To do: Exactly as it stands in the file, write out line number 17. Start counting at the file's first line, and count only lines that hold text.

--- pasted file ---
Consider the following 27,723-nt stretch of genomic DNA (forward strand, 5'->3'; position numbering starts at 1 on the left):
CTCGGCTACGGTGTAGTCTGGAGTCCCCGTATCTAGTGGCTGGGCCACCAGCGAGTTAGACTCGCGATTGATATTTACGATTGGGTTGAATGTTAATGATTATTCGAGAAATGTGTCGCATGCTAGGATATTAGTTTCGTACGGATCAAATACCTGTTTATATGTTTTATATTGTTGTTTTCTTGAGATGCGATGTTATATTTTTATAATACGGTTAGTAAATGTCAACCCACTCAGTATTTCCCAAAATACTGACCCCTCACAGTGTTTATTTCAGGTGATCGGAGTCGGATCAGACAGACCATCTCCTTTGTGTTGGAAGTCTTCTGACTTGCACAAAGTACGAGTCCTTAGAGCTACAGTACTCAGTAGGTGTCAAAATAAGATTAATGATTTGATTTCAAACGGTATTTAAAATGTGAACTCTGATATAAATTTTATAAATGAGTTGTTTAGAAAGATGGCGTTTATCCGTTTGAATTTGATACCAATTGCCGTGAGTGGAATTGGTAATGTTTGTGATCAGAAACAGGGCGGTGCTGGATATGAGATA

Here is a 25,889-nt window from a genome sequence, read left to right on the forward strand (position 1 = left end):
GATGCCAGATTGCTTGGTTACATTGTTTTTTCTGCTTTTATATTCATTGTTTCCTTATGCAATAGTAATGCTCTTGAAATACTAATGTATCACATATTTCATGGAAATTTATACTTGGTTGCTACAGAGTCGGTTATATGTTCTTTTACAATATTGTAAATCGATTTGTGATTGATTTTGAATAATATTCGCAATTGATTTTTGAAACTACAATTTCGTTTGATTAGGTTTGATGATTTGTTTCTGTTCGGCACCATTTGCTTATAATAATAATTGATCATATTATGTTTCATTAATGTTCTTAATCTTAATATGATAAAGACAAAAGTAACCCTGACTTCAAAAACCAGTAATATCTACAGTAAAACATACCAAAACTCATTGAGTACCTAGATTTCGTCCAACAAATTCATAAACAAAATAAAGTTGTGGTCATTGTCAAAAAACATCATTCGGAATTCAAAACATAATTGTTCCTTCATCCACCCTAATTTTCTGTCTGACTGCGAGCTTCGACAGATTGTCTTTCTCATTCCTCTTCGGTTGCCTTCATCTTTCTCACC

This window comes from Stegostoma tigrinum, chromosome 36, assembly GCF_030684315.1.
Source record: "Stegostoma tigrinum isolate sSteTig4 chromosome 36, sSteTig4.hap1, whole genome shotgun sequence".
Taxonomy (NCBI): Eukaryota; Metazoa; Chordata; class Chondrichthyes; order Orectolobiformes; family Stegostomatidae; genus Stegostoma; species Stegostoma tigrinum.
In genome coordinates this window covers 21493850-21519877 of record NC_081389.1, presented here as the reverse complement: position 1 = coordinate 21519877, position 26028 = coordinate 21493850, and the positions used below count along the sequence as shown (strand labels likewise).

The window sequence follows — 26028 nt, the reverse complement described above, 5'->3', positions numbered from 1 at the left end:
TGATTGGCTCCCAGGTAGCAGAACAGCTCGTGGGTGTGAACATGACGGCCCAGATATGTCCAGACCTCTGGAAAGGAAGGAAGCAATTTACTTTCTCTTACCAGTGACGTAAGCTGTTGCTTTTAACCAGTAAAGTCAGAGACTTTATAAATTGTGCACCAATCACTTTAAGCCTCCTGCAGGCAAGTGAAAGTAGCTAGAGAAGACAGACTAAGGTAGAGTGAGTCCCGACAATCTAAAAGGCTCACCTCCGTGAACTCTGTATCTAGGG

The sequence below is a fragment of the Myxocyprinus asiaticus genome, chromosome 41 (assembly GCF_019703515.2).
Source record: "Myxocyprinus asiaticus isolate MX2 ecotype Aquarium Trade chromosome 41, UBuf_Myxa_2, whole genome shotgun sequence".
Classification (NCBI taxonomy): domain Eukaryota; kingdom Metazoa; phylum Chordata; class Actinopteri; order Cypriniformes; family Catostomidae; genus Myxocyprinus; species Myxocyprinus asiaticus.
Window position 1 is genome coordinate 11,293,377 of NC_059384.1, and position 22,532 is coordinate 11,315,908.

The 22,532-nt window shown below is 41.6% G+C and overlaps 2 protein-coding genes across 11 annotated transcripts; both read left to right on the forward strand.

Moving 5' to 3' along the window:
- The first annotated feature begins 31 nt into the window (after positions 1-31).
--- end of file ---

- The first annotated feature begins 31 nt into the window (after positions 1-31).